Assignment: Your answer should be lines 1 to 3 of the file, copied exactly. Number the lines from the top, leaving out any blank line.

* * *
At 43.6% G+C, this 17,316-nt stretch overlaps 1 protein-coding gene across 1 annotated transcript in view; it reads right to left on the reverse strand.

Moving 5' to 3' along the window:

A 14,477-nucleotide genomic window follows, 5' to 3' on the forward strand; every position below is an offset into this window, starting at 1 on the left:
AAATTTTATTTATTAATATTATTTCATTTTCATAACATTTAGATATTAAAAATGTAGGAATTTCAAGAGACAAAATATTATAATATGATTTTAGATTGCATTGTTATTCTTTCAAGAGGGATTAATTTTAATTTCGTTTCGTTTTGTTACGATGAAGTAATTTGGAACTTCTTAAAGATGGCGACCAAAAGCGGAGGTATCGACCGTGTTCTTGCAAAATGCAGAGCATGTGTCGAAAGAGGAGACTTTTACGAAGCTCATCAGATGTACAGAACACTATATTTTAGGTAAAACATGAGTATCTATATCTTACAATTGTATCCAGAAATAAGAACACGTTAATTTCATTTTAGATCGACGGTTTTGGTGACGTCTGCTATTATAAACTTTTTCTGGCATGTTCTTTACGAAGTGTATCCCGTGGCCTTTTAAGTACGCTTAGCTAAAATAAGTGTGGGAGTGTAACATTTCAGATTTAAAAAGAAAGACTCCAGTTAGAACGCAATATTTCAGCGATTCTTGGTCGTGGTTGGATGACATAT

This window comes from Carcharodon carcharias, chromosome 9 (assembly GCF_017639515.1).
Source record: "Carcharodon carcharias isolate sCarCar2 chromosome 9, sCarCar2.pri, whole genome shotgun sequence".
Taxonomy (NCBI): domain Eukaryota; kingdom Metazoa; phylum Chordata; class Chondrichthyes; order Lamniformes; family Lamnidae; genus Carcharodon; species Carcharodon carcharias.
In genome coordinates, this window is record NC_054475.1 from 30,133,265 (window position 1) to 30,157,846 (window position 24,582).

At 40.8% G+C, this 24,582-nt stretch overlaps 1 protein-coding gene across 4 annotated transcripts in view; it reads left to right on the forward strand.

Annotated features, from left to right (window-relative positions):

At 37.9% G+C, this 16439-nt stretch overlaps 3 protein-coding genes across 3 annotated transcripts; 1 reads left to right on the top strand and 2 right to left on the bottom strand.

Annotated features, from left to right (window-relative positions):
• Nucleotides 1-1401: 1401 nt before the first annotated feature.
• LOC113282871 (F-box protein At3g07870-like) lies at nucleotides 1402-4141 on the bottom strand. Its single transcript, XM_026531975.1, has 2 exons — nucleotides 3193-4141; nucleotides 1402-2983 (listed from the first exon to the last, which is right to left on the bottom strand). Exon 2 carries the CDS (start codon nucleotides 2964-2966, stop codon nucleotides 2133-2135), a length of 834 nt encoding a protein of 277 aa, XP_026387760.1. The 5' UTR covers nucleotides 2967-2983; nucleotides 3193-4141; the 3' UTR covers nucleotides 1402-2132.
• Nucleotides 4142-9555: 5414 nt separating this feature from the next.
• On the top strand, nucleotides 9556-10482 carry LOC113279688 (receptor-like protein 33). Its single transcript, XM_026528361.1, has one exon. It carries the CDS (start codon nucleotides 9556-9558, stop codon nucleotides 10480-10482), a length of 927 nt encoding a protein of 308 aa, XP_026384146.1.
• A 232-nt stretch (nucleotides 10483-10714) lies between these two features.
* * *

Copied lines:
At 43.6% G+C, this 17,316-nt stretch overlaps 1 protein-coding gene across 1 annotated transcript in view; it reads right to left on the reverse strand.

Moving 5' to 3' along the window:

A 14,477-nucleotide genomic window follows, 5' to 3' on the forward strand; every position below is an offset into this window, starting at 1 on the left: